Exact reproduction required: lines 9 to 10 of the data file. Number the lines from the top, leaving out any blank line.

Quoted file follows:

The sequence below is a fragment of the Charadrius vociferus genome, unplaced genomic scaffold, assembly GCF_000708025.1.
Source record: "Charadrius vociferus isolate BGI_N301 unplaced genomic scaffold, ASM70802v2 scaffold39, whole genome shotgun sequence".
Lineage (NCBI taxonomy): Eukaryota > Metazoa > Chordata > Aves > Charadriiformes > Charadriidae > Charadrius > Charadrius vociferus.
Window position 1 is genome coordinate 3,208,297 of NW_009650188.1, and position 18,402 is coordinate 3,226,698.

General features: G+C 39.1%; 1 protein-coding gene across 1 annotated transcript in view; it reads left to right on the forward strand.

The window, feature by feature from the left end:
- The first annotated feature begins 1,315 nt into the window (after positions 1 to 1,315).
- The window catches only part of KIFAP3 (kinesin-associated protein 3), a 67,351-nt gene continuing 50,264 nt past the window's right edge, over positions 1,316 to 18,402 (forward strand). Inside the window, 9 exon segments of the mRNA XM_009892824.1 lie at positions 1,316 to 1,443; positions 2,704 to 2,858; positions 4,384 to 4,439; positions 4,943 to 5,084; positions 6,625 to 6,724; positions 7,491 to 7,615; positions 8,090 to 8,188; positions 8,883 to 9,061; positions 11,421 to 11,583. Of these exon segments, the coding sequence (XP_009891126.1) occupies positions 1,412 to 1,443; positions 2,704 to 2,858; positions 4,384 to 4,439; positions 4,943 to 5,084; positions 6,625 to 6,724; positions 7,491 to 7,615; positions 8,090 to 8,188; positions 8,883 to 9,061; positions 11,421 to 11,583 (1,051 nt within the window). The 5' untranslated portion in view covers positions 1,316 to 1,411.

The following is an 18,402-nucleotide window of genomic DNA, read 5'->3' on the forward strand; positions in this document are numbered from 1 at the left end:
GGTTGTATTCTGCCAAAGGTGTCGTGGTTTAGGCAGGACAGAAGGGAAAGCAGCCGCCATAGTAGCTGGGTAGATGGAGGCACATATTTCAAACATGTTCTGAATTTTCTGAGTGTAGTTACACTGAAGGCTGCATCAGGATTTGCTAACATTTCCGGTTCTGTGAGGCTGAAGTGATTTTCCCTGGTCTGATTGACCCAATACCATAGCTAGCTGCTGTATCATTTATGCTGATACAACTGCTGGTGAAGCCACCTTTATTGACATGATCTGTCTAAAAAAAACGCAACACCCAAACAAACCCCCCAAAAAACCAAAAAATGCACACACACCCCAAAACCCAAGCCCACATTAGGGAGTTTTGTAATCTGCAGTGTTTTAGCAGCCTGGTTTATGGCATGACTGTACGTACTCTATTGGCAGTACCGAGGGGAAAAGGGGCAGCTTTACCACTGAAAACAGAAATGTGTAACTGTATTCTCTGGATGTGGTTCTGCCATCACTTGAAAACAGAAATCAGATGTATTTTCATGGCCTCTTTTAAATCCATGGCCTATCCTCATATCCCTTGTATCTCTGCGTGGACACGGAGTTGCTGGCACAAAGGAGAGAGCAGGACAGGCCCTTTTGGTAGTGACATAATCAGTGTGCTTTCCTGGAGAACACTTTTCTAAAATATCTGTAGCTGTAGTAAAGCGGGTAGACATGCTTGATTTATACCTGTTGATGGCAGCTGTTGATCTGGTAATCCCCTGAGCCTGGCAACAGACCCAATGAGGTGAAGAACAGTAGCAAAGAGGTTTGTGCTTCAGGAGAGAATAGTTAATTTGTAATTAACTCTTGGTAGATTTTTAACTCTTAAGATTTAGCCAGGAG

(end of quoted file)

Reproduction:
The following is an 18,402-nucleotide window of genomic DNA, read 5'->3' on the forward strand; positions in this document are numbered from 1 at the left end:
GGTTGTATTCTGCCAAAGGTGTCGTGGTTTAGGCAGGACAGAAGGGAAAGCAGCCGCCATAGTAGCTGGGTAGATGGAGGCACATATTTCAAACATGTTCTGAATTTTCTGAGTGTAGTTACACTGAAGGCTGCATCAGGATTTGCTAACATTTCCGGTTCTGTGAGGCTGAAGTGATTTTCCCTGGTCTGATTGACCCAATACCATAGCTAGCTGCTGTATCATTTATGCTGATACAACTGCTGGTGAAGCCACCTTTATTGACATGATCTGTCTAAAAAAAACGCAACACCCAAACAAACCCCCCAAAAAACCAAAAAATGCACACACACCCCAAAACCCAAGCCCACATTAGGGAGTTTTGTAATCTGCAGTGTTTTAGCAGCCTGGTTTATGGCATGACTGTACGTACTCTATTGGCAGTACCGAGGGGAAAAGGGGCAGCTTTACCACTGAAAACAGAAATGTGTAACTGTATTCTCTGGATGTGGTTCTGCCATCACTTGAAAACAGAAATCAGATGTATTTTCATGGCCTCTTTTAAATCCATGGCCTATCCTCATATCCCTTGTATCTCTGCGTGGACACGGAGTTGCTGGCACAAAGGAGAGAGCAGGACAGGCCCTTTTGGTAGTGACATAATCAGTGTGCTTTCCTGGAGAACACTTTTCTAAAATATCTGTAGCTGTAGTAAAGCGGGTAGACATGCTTGATTTATACCTGTTGATGGCAGCTGTTGATCTGGTAATCCCCTGAGCCTGGCAACAGACCCAATGAGGTGAAGAACAGTAGCAAAGAGGTTTGTGCTTCAGGAGAGAATAGTTAATTTGTAATTAACTCTTGGTAGATTTTTAACTCTTAAGATTTAGCCAGGAG